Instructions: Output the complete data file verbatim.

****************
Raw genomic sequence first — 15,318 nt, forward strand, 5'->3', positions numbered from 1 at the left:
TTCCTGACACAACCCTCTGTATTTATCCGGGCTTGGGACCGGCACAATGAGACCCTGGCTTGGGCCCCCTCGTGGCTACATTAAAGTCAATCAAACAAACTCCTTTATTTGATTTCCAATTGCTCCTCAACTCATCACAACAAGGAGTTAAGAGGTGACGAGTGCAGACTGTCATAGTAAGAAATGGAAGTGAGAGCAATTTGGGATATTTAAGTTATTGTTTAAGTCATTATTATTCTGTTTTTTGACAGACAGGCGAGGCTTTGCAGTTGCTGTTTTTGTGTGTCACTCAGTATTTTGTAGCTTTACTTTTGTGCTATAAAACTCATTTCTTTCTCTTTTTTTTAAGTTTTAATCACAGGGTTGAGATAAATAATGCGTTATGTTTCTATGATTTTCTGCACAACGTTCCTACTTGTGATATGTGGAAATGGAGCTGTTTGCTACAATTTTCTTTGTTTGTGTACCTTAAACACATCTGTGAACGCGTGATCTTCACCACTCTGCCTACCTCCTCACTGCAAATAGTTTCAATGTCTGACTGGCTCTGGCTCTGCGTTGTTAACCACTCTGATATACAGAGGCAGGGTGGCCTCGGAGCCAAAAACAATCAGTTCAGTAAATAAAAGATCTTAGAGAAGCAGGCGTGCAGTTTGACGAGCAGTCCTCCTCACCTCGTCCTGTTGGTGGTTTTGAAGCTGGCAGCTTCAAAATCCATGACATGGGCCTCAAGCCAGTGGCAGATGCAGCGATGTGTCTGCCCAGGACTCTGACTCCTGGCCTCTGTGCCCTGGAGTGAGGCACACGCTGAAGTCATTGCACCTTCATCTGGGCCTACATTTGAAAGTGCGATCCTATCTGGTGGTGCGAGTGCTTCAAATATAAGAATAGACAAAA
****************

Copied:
Raw genomic sequence first — 15,318 nt, forward strand, 5'->3', positions numbered from 1 at the left:
TTCCTGACACAACCCTCTGTATTTATCCGGGCTTGGGACCGGCACAATGAGACCCTGGCTTGGGCCCCCTCGTGGCTACATTAAAGTCAATCAAACAAACTCCTTTATTTGATTTCCAATTGCTCCTCAACTCATCACAACAAGGAGTTAAGAGGTGACGAGTGCAGACTGTCATAGTAAGAAATGGAAGTGAGAGCAATTTGGGATATTTAAGTTATTGTTTAAGTCATTATTATTCTGTTTTTTGACAGACAGGCGAGGCTTTGCAGTTGCTGTTTTTGTGTGTCACTCAGTATTTTGTAGCTTTACTTTTGTGCTATAAAACTCATTTCTTTCTCTTTTTTTTAAGTTTTAATCACAGGGTTGAGATAAATAATGCGTTATGTTTCTATGATTTTCTGCACAACGTTCCTACTTGTGATATGTGGAAATGGAGCTGTTTGCTACAATTTTCTTTGTTTGTGTACCTTAAACACATCTGTGAACGCGTGATCTTCACCACTCTGCCTACCTCCTCACTGCAAATAGTTTCAATGTCTGACTGGCTCTGGCTCTGCGTTGTTAACCACTCTGATATACAGAGGCAGGGTGGCCTCGGAGCCAAAAACAATCAGTTCAGTAAATAAAAGATCTTAGAGAAGCAGGCGTGCAGTTTGACGAGCAGTCCTCCTCACCTCGTCCTGTTGGTGGTTTTGAAGCTGGCAGCTTCAAAATCCATGACATGGGCCTCAAGCCAGTGGCAGATGCAGCGATGTGTCTGCCCAGGACTCTGACTCCTGGCCTCTGTGCCCTGGAGTGAGGCACACGCTGAAGTCATTGCACCTTCATCTGGGCCTACATTTGAAAGTGCGATCCTATCTGGTGGTGCGAGTGCTTCAAATATAAGAATAGACAAAA